Sunday, August 28, 2011

Radio One Journalist and others die in Motor accident

Sunday, August 28,2011 I got back home at night after attending Funeral Rites in Kamuli. Shortly after arrival I had mention of an accident that had claimed one on spot as a result of a lady driver who was driving on the wrong side of the road contrary to the norm. Early Monday morning,I learnt from CBS Radio Buganda that a former employee at the station who has been with Radio One had died after the accident where the cause had been driving on the wrong side of the road. It is very sad. I thanked God because I had come back arrive in one piece. Uganda needs to do much more as regards the road carnage. Many drivers are the cause of these accidents. It is not easy to imagine that a driver was nearly asleep that he caused an accident or nearly caused one. How can someone enter Uganda and then is able to drive on the wrong side because he or she is used to driving on a certain side of the road.Much needs to be done to see accidents reduce.
May the good Lord grant Henry Ssemwanga eternal peace.
William Kituuka Kiwanuka


A funeral service for four Ugandan sportswriters who died in a road accident on the Kampala-Jinja road. The four, Kenneth Matovu, Simon-Peter Ekarot, Leo Kabunga (The New Vision) and Francis Batte (The Monitor) - were returning from Jinja where they had gone to raise money for the Ugandan Sports Press Association. (Pic by Morgan Mbabazi) .
Two prominent musicians in the late 90s, at the peak of their careers, perished on Masaka road... and some blamed it on witchcraft!
By Fiona Abaasa
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First published: July 7, 2006
Road carnage is rated among the fastest killers along with HIV/AIDS in Africa today and Uganda is no exception. At least a good number of fatal accidents befall citizens while on our roads and the disturbing fact is every year the police release an increased number in road accidents. Whereas some of the accidents are solely the responsibility of drivers, bad roads and other unforeseen factors play their role. Is there anything that can be done to reduce this grave problem?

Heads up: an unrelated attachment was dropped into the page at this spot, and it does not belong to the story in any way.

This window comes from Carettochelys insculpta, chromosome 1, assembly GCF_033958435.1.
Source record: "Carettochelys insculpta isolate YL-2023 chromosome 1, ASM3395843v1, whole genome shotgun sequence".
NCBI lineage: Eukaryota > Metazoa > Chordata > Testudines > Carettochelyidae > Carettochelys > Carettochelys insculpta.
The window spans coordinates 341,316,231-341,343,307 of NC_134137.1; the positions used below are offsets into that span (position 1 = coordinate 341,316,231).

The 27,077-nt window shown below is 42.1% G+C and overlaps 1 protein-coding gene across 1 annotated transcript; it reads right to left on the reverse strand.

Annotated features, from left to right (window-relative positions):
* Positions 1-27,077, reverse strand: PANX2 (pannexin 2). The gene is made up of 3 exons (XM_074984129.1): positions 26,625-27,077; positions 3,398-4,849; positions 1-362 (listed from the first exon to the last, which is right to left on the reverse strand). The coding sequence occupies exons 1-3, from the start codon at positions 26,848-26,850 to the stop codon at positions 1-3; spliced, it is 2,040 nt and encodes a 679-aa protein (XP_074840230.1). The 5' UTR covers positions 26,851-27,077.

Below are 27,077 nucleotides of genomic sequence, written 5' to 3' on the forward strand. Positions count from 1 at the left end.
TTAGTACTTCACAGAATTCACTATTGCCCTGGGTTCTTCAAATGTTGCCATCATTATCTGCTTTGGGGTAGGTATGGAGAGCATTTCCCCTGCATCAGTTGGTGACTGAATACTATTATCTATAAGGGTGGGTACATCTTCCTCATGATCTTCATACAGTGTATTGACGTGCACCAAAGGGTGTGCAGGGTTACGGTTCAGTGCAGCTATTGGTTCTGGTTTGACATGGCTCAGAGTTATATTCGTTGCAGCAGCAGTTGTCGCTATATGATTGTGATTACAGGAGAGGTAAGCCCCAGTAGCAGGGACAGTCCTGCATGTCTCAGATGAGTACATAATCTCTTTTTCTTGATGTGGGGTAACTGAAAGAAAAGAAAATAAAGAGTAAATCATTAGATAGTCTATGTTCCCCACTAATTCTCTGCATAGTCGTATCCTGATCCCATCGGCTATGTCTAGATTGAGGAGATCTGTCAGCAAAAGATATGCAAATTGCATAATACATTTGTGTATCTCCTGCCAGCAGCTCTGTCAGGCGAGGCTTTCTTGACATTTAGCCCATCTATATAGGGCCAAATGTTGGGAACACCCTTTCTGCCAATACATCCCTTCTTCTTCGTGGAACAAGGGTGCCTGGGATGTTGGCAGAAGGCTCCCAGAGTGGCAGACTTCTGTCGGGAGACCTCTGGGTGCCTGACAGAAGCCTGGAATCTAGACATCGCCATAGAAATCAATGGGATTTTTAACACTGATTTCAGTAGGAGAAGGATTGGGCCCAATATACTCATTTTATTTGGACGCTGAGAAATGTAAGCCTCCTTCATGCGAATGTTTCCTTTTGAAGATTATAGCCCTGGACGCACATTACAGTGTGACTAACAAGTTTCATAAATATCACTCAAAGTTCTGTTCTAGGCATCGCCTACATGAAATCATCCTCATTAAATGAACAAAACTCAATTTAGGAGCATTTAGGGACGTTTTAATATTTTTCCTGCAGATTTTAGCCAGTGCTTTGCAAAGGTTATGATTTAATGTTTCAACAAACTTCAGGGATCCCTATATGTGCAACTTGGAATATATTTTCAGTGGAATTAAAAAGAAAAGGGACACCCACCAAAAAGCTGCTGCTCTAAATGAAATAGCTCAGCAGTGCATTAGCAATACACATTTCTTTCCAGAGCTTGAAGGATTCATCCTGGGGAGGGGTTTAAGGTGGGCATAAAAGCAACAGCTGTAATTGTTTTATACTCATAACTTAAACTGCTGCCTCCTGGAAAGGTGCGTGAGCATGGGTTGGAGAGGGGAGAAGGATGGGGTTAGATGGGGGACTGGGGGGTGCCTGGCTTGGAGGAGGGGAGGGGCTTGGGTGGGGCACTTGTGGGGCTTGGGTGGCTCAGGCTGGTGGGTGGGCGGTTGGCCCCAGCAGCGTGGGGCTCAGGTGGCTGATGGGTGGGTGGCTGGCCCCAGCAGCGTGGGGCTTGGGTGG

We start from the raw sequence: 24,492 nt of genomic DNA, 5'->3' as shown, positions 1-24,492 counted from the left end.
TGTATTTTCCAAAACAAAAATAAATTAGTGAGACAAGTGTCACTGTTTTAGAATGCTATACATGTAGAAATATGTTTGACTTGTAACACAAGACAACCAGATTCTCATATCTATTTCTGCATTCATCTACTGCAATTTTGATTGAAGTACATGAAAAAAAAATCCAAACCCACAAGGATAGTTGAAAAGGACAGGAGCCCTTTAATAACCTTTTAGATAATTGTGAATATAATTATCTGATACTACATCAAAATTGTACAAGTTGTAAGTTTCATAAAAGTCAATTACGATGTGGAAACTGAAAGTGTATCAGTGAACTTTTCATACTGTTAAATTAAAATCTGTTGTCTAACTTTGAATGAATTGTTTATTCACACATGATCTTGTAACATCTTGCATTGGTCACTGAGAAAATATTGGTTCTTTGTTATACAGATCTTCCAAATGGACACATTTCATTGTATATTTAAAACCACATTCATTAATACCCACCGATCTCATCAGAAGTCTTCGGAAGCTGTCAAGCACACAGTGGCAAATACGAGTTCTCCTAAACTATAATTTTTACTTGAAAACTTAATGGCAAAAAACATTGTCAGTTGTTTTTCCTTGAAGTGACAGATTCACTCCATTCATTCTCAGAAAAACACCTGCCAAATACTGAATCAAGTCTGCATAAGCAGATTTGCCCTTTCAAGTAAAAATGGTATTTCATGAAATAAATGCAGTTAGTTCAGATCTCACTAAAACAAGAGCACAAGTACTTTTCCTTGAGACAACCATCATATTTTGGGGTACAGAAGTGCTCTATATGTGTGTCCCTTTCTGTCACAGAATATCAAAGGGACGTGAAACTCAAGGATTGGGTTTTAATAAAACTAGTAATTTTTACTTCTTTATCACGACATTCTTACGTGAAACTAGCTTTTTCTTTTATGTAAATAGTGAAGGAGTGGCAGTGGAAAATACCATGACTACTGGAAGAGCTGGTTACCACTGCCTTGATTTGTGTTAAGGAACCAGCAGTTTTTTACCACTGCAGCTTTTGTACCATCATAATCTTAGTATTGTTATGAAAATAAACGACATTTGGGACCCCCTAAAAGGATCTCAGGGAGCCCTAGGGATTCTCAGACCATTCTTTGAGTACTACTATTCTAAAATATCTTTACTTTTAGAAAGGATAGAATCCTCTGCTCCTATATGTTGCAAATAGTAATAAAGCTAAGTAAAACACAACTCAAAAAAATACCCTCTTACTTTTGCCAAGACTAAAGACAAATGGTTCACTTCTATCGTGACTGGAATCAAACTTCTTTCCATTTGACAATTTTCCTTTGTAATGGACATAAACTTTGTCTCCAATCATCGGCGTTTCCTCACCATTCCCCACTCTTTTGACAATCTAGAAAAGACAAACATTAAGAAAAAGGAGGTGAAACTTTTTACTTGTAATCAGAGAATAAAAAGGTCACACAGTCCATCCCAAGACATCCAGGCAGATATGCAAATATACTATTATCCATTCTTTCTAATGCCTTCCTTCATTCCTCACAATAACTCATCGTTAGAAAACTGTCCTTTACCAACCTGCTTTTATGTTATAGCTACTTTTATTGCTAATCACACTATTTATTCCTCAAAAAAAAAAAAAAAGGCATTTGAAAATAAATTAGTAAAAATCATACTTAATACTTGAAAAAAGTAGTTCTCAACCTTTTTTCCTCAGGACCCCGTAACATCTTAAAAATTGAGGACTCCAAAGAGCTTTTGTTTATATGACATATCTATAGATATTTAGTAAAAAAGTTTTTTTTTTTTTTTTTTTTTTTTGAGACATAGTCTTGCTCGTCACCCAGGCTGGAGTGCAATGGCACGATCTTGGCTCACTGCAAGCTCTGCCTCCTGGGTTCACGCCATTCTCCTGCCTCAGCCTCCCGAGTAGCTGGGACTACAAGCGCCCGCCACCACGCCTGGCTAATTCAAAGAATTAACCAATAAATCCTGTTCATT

This country has lost a lot of important citizens due to car accidents yet still no tangible action has been taken to reduce them. The late Attorney General Francis Ayume, Brig. Toko, Jay Tanna- former youth MP for Eastern Uganda, scribes Kenneth Matovu and his colleagues have all perished on the Jinja-Mbale highway. So have other prominent Ugandans who have perished on Masaka road. Two prominent musicians in the late 90s, at the peak of their careers, perished on Masaka road... and some blamed it on witchcraft!

Posted on Thursday 1 April 2010 - 11:38
Muhyadin Ahmed Roble, AfricaNews reporter in Nairobi, Kenya
At least 400 children, mostly pedestrians, die in road accidents in Uganda every year, the Minister of Works and Transport has announced. 46% of those injured road accidents are urban children and it is twice the percent of falls and burns added together, according to the Injury Control Centre of Uganda report.
Another 1,200 people are severing with serious injuries in road accidents every year.
The ministry has said that this report makes children the most vulnerable to road accidents.
The numbers of road accidents are increasing each year, despite numerous government measures to reduce them. The road accidents in Uganda have killed about 21,807 people since 2000 while other 120,121 people are victims of accidents.
Engineer John Nasasira at the Ministry of Works and Transport said accidents were becoming as dangerous as malaria which kills an estimated 320 people in Uganda every day.
“In Uganda, road accidents have become a scourge equally of concern as HIV/Aids and malaria in terms of claiming lives and we need to do something before it’s too late,” Nasasira was quoted by local media.